“There is no such thing as overtraining, only under-recovery.”
It’s been said that overtraining is a myth. The idea is that when trainees find themselves overtrained they are actually making mistakes with recovery.
It’s these recovery mistakes that set the successful people apart from those who are constantly looking for the solution to help them finally lose fat, put on muscle, or get that extra performance edge.
This article will tell you how to accelerate recovery so that you can effectively change your body. We’ll focus on recovery for getting lean, touching on how your approach might differ if you’re a hard charging athlete or a recreational trainee.
#1: Train Hard & Smart
You need to earn your recovery. Now, this doesn’t mean that you have to kill yourself in the gym or spend hours training. It does mean that you have to apply the proper training stress in the most efficient way possible to produce the adaptation you want, whether it’s to lose body fat, increase your squat, or get leaner, stronger legs.
#2: Get a Grip on What Recovery Actually Means
A lot of people make the mistake of just focusing on one aspect of recovery. They ignore the fact that multiple systems get beaten down by training. The correct way to recover is to target the following mechanisms:
• Repair muscle and tissue.
• Remove waste products and reduce inflammation.
• Replenish energy stores and nutrients necessary for cellular activity.
• Restore the central nervous system (CNS), which, in simple terms, is repairing the connection between the brain and body
Fortunately, recovery doesn’t have to be complicated because you can use the same simple nutrition and therapeutic strategies to target all of these systems at the same time. For example, high-quality sleep will have a profound effect on central nervous system recovery, but it’s also key for fat loss and muscle building because when you’re sleeping is prime time for growth hormone release.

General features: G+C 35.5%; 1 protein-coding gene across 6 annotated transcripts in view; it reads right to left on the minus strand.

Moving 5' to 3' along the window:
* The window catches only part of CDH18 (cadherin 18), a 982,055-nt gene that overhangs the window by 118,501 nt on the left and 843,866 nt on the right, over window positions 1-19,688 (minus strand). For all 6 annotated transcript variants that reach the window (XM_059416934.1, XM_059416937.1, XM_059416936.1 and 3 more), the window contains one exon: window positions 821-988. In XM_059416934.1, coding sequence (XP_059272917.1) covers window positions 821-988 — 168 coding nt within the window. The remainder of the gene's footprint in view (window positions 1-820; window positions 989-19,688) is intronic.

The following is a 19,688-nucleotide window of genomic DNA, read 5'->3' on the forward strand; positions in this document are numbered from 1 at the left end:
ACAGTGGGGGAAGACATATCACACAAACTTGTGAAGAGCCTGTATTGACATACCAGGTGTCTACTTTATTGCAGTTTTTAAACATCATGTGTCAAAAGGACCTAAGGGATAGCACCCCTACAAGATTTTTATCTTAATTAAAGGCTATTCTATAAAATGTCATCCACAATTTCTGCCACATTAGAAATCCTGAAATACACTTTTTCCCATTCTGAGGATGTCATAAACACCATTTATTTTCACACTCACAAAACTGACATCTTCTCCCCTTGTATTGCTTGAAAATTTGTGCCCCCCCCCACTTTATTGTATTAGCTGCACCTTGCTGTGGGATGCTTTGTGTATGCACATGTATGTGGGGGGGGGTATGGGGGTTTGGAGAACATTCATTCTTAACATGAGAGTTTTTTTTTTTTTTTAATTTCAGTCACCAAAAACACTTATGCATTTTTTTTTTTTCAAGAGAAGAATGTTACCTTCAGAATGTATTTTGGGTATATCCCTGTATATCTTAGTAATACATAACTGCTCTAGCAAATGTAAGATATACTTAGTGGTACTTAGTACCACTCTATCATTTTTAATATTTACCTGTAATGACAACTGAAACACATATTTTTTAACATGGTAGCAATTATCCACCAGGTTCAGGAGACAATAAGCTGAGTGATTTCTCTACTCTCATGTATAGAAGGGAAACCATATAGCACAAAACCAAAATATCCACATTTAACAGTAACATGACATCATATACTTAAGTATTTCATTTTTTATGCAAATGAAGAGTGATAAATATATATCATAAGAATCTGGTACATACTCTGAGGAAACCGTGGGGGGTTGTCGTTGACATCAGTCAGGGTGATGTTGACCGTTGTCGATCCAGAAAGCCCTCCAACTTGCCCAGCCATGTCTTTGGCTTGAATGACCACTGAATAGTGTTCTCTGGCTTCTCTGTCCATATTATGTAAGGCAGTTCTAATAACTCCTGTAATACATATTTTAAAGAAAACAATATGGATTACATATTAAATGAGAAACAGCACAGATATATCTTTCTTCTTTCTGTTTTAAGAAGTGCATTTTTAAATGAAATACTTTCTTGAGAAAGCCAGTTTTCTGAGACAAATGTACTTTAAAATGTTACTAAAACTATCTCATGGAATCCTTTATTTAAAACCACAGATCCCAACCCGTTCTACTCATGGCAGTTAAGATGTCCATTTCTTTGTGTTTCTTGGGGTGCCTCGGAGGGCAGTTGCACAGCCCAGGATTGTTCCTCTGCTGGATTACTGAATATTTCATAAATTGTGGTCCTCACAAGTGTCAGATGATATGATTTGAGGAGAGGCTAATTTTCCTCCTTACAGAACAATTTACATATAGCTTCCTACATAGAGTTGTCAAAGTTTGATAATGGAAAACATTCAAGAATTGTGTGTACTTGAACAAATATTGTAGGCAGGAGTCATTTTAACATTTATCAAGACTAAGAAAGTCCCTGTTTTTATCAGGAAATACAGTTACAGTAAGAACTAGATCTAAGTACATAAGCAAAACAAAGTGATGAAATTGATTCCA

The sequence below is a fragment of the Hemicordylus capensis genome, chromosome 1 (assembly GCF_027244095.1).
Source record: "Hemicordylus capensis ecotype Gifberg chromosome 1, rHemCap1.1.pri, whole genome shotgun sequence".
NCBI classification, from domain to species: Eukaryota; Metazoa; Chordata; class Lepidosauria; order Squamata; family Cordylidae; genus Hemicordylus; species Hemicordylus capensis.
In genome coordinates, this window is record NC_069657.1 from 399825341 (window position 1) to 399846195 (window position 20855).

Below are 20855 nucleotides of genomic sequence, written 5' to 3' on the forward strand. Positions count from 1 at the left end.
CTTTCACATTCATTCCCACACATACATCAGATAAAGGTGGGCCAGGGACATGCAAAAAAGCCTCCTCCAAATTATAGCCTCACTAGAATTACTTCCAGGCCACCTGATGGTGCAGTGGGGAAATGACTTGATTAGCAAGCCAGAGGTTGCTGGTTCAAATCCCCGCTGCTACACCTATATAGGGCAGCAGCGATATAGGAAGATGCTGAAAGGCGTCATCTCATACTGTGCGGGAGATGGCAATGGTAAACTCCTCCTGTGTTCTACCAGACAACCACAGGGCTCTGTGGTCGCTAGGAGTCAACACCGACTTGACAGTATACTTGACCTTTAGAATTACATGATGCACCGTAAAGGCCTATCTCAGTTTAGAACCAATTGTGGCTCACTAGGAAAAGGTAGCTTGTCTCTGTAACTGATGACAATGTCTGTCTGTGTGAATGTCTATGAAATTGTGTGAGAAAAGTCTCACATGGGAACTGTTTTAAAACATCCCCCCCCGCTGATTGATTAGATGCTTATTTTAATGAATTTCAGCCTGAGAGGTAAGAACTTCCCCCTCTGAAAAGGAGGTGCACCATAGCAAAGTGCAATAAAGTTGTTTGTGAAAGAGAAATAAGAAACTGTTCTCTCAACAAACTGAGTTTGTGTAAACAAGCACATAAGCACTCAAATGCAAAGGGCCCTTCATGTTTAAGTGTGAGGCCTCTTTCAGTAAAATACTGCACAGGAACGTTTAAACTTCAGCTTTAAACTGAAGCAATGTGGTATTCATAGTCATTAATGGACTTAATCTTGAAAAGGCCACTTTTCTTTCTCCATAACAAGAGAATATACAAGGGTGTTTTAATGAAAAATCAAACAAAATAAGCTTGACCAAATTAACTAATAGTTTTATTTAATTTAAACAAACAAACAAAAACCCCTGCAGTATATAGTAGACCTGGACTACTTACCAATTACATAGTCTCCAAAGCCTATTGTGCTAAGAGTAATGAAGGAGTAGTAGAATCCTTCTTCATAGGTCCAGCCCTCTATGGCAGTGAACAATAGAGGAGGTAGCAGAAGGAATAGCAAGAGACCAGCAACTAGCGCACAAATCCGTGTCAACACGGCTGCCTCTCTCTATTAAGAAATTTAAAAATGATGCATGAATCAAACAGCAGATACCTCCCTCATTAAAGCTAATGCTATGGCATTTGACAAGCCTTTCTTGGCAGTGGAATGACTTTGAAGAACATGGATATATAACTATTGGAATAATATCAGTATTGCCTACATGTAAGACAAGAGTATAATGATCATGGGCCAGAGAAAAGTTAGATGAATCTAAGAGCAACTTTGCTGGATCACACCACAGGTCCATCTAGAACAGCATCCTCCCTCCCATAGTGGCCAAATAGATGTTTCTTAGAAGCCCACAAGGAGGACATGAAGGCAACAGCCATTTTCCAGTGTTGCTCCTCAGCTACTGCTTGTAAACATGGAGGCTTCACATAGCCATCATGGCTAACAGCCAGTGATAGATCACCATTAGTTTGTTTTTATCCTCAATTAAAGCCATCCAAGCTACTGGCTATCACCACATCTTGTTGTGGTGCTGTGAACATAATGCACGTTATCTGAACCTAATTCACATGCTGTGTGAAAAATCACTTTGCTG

Or drinking caffeinated coffee can accelerate recovery by both reducing muscle soreness and restoring CNS function so you recuperate strength faster after an intense workout.
#3: Pick a Priority & Recover Accordingly
A basic principle of using exercise to change your body or boost performance is to set a goal and train using correct methods. You’re vertical jump height isn’t going to go up if you’re wasting time running 5Ks.
Once you’ve identified your goal, you need to make sure your recovery strategy doesn’t negate your efforts. Probably the most common way people mess this up is with nutrition. Their goal will be fat loss but they’ll consume carbs at the wrong times, such as using high-sugar carbs before and even during their workout. Or they’ll make the mistake of drinking Gatorade post-workout, often replenishing all the calories they just burned.
It’s true that post-workout is a good time to have carbs that are higher in sugar, but most people prefer to eat their carbs than to waste their carbs on a sports drink. On the other hand, athletes, especially those who are training multiple times a day, can benefit from liquid carbs to replenish glycogen stores, but no one interested in reducing body fat is going to need to take this approach.
#4: Eat the Most Satiating, Nutrient-Dense Proteins
Choosing the most satisfying, nutrient-rich food is one of the most practical and effective things you can do to recover.
You’ll get higher quality nutrition per calorie, reducing hunger and giving the body the necessary building blocks for repair at a lower energy intake. This is key because fat loss, energy-restricted diets create a catabolic environment in which the body loses both muscle and fat, leading to a plummeting metabolic rate.
Favor a variety of animal proteins because they are highest in the nine essential amino acids needed to repair tissue, while also providing creatine, carnitine, zinc, glutamine, and iron, all of which aid recovery and affect metabolism.
Protein pays off: A review found that trainees who took protein after training had a 38 percent greater increase in muscle and a 33 percent greater increase in strength than those who did not.
#5: Eat Colorful Plants at Every Meal
Dark-colored fruits such as blueberries and tart cherries are best known for being nutrient powerhouses that accelerate the elimination of waste products produced during training to reduce soreness and recover muscle strength faster.